For the 8-node cluster, we pooled all 16 drives, and created 8 discrete mirrored volumes, one for each client node. The same IO patterns demonstrated on the 4-node cluster were tested again in order to determine how scaling the cluster would impact IO performance. Graphs 5, 6, 7 and 8 below provide the same tests run across this larger number of target nodes.

Graph 5, random 4 KB and 8 KB read IO/s scale well and remain consistent as more load is put on the system.

Graph 6, random 4 KB and 8 KB writes IO/s remain consistently high as more load is put on the system. 3 nodes are needed to saturate the system.

Graph 7, performance of larger random reads, of 64 KB and 1 MB, also remains steady showing the consistency of the system across all components.

Graph 8, system performance with large random writes of 64 KB and 1 MB is also mostly consistent under increasing load.

24-node Cluster

For the 24-node cluster, we pooled all 48 drives and then carved out 24 discrete volumes, one for each client node.

We ran the set of synthetic IO workloads to various sub-clusters as IO consumers. Each measurement was done 3 times, 60 seconds each time.

 

Graph 9 shows the performance results for random 4 KB and 8 KB reads with 64 jobs and 64 outstanding IOs for each job, run on each node consuming IO. The number of nodes participating was varied. With 3 times the nodes and drives serving IO compared to the 8-node cluster, the 24-nodes continues to scale almost linearly and demonstrates over 23 million 4 KB random read IOPS, which is almost 3 times the IOPS observed with the 8-node cluster. It was also able to sustain this rate with various amounts of client nodes utilized as IO consumers.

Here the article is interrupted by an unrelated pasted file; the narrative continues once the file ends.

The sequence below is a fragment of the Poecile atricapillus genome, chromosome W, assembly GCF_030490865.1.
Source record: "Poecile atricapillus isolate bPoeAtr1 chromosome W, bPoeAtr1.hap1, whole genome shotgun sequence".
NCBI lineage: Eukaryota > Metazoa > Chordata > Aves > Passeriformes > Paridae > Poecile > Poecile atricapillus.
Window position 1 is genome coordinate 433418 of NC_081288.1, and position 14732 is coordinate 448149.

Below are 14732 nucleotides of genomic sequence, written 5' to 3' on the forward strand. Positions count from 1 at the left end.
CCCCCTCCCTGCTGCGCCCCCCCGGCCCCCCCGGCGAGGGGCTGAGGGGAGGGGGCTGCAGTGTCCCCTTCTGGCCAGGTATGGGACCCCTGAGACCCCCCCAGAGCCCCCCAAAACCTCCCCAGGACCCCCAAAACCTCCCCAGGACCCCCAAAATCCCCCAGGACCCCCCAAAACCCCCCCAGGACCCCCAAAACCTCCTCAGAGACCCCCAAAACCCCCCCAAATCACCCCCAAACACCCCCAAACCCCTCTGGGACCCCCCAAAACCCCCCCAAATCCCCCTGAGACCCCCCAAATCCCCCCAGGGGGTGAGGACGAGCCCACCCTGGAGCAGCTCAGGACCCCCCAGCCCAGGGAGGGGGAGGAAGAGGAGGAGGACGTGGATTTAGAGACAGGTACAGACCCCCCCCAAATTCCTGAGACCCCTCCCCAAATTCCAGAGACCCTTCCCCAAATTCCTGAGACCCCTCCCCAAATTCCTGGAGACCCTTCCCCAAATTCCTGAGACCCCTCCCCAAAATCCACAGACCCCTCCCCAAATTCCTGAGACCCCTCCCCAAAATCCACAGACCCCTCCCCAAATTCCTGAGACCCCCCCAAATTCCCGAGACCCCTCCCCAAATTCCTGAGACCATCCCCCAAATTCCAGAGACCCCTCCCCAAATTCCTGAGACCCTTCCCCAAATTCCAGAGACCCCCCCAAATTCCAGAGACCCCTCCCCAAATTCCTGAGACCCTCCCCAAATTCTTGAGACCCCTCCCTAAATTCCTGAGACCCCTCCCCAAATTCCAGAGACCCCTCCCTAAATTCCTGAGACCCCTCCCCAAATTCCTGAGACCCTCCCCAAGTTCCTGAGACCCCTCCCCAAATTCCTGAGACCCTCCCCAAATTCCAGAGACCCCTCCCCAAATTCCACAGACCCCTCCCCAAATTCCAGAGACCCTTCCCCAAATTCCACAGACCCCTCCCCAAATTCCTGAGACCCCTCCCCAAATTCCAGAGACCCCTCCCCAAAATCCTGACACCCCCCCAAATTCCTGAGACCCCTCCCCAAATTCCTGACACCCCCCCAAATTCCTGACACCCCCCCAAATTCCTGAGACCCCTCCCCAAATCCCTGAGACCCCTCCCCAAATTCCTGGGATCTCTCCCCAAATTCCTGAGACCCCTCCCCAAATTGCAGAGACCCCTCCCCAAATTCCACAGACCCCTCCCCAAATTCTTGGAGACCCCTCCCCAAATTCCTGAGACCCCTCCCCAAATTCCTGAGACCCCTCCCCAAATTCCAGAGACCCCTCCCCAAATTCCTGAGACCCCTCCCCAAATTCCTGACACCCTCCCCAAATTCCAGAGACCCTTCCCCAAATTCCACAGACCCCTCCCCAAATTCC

Graph 9, outstanding levels of IO/s are made possible with the 24-node cluster

Graph 10 depicts the performance results when employing random writes instead of reads.

Graph 10, random 4 KB and 8 KB writes IO/s remain consistently high as more load is put on the system. 12-16 nodes are needed to saturate the system.

Graph 11 presents performance results for 64 KB random reads with 64 jobs and 8 outstanding IO per consuming node and 1m random reads with 8 jobs and 4 outstanding IOs. With 4 consumers, we see 80 GB/s congruent with a single node capable of 20 GB/s with its HDR link.

Graph 11, performance of larger random reads, of 64 KB and 1 MB, also remains steady showing the consistency of the system across all components. With 5 nodes, the system is already saturated. With over 100 GB/s of bandwidth readily available even for random operations, this is a powerful tool for many Azure’s public cloud HPC use cases.

Graph 12 depicts results for 64 KB random writes with 64 jobs and 8 outstanding IO per consuming node and 1 MB random writes with 8 jobs and 4 outstanding IOs. With 4 consumers, we already see that write performance is maximized at around 25 GB/s consistent with single drive performance capped at around 1 GB/s per drive.

Graph 12, system performance with large random writes of 64 KB and 1 MB is also consistent under increasing load. This write capability complements the reads from the previous graph to provide a compelling platform for public cloud HPC use cases.

Conclusions

Excelero NVMesh compliments Azure HBv3 virtual machines, adding data protection to mitigate against job disruptions that may otherwise occur when a VM with ephemeral NVMe drives is deallocated while taking full advantage of a pool of NVMe-direct drives across several VM instances.  Deployment and configuration time is modest, allowing cloud spending to be focused on valuable job execution activities.

The synthetic storage benchmarks demonstrate how Excelero NVMesh efficiently enables the performance of NVMe drives across VM instances to be utilized and shared.  As the number of nodes consuming IO is increased, the system performance remains consistent.  The results also show linear scalability: as additional target nodes are added, the system performance increases with the number of targets providing drives to the pool.